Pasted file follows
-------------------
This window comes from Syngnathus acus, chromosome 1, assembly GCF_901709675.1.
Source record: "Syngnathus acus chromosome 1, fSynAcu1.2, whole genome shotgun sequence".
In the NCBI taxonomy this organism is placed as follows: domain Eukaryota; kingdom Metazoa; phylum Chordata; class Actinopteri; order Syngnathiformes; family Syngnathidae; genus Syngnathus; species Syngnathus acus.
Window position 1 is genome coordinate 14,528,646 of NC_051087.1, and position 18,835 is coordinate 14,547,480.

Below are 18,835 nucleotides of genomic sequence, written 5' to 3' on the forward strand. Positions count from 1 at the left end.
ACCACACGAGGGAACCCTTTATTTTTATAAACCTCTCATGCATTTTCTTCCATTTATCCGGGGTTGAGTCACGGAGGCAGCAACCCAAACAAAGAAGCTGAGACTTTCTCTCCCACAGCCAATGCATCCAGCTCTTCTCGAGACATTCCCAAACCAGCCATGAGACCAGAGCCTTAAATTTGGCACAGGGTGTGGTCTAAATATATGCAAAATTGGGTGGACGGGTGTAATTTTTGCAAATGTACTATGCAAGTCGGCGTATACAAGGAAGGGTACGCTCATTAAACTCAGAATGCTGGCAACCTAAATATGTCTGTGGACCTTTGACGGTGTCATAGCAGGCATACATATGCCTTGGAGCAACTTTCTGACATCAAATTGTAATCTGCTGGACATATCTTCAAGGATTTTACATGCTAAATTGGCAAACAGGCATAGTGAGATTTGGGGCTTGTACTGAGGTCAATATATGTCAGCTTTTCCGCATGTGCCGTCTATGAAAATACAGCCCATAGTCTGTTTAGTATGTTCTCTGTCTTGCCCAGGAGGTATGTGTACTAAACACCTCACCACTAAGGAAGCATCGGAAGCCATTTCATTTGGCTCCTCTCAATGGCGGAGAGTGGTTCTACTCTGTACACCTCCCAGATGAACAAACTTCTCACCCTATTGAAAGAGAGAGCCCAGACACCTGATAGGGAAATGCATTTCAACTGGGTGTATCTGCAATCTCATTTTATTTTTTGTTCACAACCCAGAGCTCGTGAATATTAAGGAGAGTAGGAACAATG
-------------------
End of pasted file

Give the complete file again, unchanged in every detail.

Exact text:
This window comes from Syngnathus acus, chromosome 1, assembly GCF_901709675.1.
Source record: "Syngnathus acus chromosome 1, fSynAcu1.2, whole genome shotgun sequence".
In the NCBI taxonomy this organism is placed as follows: domain Eukaryota; kingdom Metazoa; phylum Chordata; class Actinopteri; order Syngnathiformes; family Syngnathidae; genus Syngnathus; species Syngnathus acus.
Window position 1 is genome coordinate 14,528,646 of NC_051087.1, and position 18,835 is coordinate 14,547,480.

Below are 18,835 nucleotides of genomic sequence, written 5' to 3' on the forward strand. Positions count from 1 at the left end.
ACCACACGAGGGAACCCTTTATTTTTATAAACCTCTCATGCATTTTCTTCCATTTATCCGGGGTTGAGTCACGGAGGCAGCAACCCAAACAAAGAAGCTGAGACTTTCTCTCCCACAGCCAATGCATCCAGCTCTTCTCGAGACATTCCCAAACCAGCCATGAGACCAGAGCCTTAAATTTGGCACAGGGTGTGGTCTAAATATATGCAAAATTGGGTGGACGGGTGTAATTTTTGCAAATGTACTATGCAAGTCGGCGTATACAAGGAAGGGTACGCTCATTAAACTCAGAATGCTGGCAACCTAAATATGTCTGTGGACCTTTGACGGTGTCATAGCAGGCATACATATGCCTTGGAGCAACTTTCTGACATCAAATTGTAATCTGCTGGACATATCTTCAAGGATTTTACATGCTAAATTGGCAAACAGGCATAGTGAGATTTGGGGCTTGTACTGAGGTCAATATATGTCAGCTTTTCCGCATGTGCCGTCTATGAAAATACAGCCCATAGTCTGTTTAGTATGTTCTCTGTCTTGCCCAGGAGGTATGTGTACTAAACACCTCACCACTAAGGAAGCATCGGAAGCCATTTCATTTGGCTCCTCTCAATGGCGGAGAGTGGTTCTACTCTGTACACCTCCCAGATGAACAAACTTCTCACCCTATTGAAAGAGAGAGCCCAGACACCTGATAGGGAAATGCATTTCAACTGGGTGTATCTGCAATCTCATTTTATTTTTTGTTCACAACCCAGAGCTCGTGAATATTAAGGAGAGTAGGAACAATG